Playoffs 6GP 2 - 1 - 3 N/A 33 PIM
Roman Kontsek (1970, F, Havirov - 1990, Washington, #135) - captain of
the team helped to save Extraliga for Havirov but mediocre season.
Regular season 43GP 7 - 13 - 20 +11 24PIM
Playoffs 0GP 0 0 0
Martin Strbak (1975, D, Vsetin - 1993, Los Angeles, #224) - very good
season with Czech champion team. Hey Kings, don't you need solid
Regular season 49GP 2 - 6 - 8 +6 46PIM
World championship 6GP 0 - 1 - 1 +5 6PIM
Jan Lipiansky (1974, F, Vsetin - 1994, Philadelphia, #270) - solid
season but I don't think he will play on NHL ever.
Regular season 49GP 12 - 11 - 23 +19 39PIM
Playoffs 13GP 2 - 2 - 4 N/A
Radovan Somik (1977, F, Zlin - 1995, Philadelphia, #100) - impressive
rookie season on Czech Extraliga.
Regular season 46GP 15 - 10 - 25 +18 22PIM
World championship 6GP 0 - 0 - 0 -1 0PIM
Robert Dome (1979, F, Kladno - 1997, Pittsburgh, #17) - shown some Read more»
At a press conference today, the Wheeling Nailers announced that they have entered into a management agreement with the NHL’s Pittsburgh Penguins and the AHL’s Wilkes-Barre/Scranton Penguins.
The Penguins will take over all day-to-day operations of the franchise, including on and off-ice activities. After this season, the Pens will have the option to a) extend the contract, b) buy the Nailers from the local owners, or c) end the relationship.
The Pens and Nailers announced that former NHL GM, coach, and goalie Eddie Johnston will be the team’s new Vice-President and General Manager. Johnston is currently the Penguins Assistant General Manager. As well, Jeff Barrett will be inserted as the team President, the same position he holds with the Wilkes-Barre/Scranton franchise.
Current GM Fred Traynor will assume the title of Vice-President and Chief Operating Officer.
The team also announced that they have hired John Brophy as the 9th head coach in team history. Brophy is the ECHL’s All Time leader in regular season games coached and won. He’s also won the most playoff games in ECHL history and has won 3 ECHL league championships. Brpohy also has 964 professional coaching wins in his 27 years of coaching (including time in the NHL), which ranks 2nd all time.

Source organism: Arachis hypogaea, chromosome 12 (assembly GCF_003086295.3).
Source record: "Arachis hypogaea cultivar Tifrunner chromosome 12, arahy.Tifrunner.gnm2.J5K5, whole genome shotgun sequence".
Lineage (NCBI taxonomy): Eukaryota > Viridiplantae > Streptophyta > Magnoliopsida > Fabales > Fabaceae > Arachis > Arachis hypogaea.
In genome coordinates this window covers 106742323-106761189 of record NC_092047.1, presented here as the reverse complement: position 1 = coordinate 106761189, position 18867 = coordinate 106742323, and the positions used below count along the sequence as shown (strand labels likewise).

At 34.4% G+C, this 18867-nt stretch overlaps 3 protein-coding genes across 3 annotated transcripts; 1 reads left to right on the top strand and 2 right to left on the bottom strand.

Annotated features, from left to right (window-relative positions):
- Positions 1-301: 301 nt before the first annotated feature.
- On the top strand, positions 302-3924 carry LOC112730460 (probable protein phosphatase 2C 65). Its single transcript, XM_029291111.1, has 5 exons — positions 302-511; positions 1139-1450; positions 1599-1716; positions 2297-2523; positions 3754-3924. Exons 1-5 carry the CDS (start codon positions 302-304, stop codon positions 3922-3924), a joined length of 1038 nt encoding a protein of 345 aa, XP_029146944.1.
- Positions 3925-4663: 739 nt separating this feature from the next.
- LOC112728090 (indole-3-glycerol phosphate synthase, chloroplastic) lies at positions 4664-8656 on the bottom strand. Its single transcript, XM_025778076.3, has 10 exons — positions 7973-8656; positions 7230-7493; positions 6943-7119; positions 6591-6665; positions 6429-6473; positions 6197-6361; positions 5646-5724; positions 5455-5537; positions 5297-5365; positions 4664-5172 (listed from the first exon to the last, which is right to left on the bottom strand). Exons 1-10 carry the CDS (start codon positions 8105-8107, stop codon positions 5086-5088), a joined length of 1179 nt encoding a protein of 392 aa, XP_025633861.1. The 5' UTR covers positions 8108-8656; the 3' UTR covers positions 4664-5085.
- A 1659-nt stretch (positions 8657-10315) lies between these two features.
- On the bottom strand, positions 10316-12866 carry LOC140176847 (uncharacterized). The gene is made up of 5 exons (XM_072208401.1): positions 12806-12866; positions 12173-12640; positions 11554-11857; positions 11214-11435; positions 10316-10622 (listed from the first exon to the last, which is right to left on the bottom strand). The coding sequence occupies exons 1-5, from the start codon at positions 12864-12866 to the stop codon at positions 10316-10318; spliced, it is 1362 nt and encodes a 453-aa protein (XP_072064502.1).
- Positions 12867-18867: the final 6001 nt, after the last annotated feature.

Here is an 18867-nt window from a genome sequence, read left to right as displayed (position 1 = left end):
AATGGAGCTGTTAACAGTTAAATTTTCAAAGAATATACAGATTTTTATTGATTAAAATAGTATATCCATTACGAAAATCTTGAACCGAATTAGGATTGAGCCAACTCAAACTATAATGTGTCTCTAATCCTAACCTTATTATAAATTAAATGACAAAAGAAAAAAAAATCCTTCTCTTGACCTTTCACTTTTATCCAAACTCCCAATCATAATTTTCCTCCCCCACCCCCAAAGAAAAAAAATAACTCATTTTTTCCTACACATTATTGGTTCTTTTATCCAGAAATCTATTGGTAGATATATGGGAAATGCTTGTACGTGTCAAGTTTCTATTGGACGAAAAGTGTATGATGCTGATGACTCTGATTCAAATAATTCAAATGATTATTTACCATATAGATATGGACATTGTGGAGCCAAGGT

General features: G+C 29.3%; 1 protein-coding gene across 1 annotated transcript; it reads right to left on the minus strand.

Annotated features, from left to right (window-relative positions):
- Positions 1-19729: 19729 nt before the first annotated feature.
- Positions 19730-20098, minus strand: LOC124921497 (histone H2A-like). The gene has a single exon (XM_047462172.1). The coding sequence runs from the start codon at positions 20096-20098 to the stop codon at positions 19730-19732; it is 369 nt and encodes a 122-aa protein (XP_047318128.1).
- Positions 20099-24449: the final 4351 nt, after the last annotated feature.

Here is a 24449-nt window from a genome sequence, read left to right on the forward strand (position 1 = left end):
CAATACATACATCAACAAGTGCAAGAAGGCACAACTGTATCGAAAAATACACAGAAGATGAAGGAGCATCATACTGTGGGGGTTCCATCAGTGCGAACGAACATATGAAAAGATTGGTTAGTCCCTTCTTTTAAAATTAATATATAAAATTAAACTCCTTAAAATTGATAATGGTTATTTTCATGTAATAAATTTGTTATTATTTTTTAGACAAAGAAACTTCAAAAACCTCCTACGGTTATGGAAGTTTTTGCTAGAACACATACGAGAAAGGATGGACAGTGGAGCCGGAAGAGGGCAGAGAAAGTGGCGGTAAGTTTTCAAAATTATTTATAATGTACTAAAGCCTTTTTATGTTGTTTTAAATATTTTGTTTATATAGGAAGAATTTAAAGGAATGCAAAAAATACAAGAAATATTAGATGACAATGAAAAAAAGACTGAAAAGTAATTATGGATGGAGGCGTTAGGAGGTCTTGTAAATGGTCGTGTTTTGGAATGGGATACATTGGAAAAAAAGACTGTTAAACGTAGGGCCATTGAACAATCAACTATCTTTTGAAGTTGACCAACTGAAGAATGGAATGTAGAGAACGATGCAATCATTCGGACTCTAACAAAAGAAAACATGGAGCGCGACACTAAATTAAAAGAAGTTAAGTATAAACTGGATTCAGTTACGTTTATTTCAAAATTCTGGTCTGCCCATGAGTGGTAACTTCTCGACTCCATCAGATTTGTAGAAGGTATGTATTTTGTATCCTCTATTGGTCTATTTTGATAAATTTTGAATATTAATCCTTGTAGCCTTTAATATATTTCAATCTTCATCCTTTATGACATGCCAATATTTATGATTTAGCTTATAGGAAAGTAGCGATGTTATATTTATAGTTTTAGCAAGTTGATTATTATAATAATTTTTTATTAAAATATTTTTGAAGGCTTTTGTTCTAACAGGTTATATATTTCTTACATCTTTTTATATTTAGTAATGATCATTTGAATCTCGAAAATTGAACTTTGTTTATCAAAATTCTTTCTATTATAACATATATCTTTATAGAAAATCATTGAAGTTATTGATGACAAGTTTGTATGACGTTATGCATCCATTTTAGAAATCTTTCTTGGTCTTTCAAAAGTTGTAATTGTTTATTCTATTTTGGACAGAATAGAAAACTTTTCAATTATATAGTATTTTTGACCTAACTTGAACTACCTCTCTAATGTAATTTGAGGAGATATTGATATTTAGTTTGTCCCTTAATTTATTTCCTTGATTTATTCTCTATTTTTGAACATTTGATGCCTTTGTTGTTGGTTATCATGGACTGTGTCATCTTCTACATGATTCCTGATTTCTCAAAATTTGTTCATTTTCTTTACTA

The Canucks haven’t always been a very good team at the Draft table. They have opted a few times to go for the “safe” choice, rather than picking someone who seems to be more of a gamble, but turned out to be a better player. Hindsight is 20/20, but there have been a few blunders at the draft in the past ten or so years, which are particularly bad.
1990: The Canucks had two first-round picks, the #2, and the #18. The consensus best player going in was Cornwall Royals forward Owen Nolan.
With their first selection, the Canucks chose Petr Nedved.
Players chosen after Nedved:
Analysis: Going into the draft, the Seattle Thunderbirds forward seemed to have everything going for him, and he was taken, which in hindsight, seems erronious, when you see the calibre of players taken after him. He shattered junior scoring records with Seattle, and the big Czech forward was going to be a star in the NHL.
What went wrong: Nedved seemed like a huge gamble, being that he only played one season of major junior hockey. Nedved had two miserable seasons with the Canucks in ’90-91 and ’91-92 before finally breaking out in ’92-93, wrapping up seventy-one points. All was looking up, until a holdout sparked the end of his days in Vancouver. He could have been one of the best Canucks ever, but his attitude prevented that from happening. He only lasted 19 games in St. Louis, before becoming a Pittsburgh Penguin, where he Read more»